"Governance isn't just about the EHR. It's about the application of technology and clinical care including [tools] like communication platforms," said Brian Griffith, MD, assistant professor of medicine of Duke Health.

Leaders within Duke Health aim to meet the health system's overall mission of 'advancing healthcare together' by focusing on communication, according to Eric Poon, MD, MPH, the health system's chief health information officer. For providers across disciplines to effectively communicate, they have to have the right technology in place.

"It is part of our role [as leaders] to maximize the use of existing technology and leverage new technologies to facilitate communication, whether that is in the domain of population health, increasing patient satisfaction or simply empowering the patient," Dr. Poon said.

Technologies can also alleviate many of the time constraints physicians face that affect their ability to communicate. Salisbury, Md.-based Peninsula Regional Medical Center employed Spok's paging software to facilitate quick, effective communication between staff members.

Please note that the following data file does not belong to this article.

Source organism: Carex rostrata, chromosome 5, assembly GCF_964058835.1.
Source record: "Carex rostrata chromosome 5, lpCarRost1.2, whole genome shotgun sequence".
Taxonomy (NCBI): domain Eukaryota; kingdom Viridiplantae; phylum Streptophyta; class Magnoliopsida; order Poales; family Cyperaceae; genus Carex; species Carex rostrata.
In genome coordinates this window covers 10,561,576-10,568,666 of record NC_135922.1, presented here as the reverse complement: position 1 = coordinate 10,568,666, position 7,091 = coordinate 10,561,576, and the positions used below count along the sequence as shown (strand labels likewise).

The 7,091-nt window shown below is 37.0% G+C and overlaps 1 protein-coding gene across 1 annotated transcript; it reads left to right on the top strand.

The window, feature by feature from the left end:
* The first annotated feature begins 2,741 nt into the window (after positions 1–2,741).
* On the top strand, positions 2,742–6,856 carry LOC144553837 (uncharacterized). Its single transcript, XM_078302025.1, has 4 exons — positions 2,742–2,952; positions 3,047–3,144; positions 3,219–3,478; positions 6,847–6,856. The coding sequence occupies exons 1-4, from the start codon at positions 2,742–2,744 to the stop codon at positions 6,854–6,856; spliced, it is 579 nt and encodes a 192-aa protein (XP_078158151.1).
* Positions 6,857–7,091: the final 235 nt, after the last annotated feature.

"We found some powerful ways to leverage the communication tools that are available from Spok," said Chris Synder, CMIO of Peninsula Regional Medical Center, a regional trauma center with 3,500 employees. "We are busy guys and ladies. We need to have these types of tools within our workflow and, if you can integrate this information into the EHR, it will drive people to want to use it."

Answering that crucial question — Who do I call?

Knowing which physician to call regarding a particular issue is a core challenge staff members face across all hospital systems. A Spyglass study found 14 percent of pages are sent to physicians who are not on duty or on-call, indicating hospitals need updated lists of providers who are available and make those widely available to eliminate any potential for miscommunication.

In years past, Peninsula Medical Center often took a gamble to figure out who to call by getting in touch with the operator and hoping he/she had an accurate schedule of staff members. The trauma center has since progressed and has adopted physician-targeted paging. Peninsula Medical Center has an updated list of available providers that is integrated into the EHR so the list is "available at your fingertips," Dr. Synder noted.

"[The list] eliminates any delay in the potential miscommunication of information basically through a duck-duck-goose process," Dr. Synder said.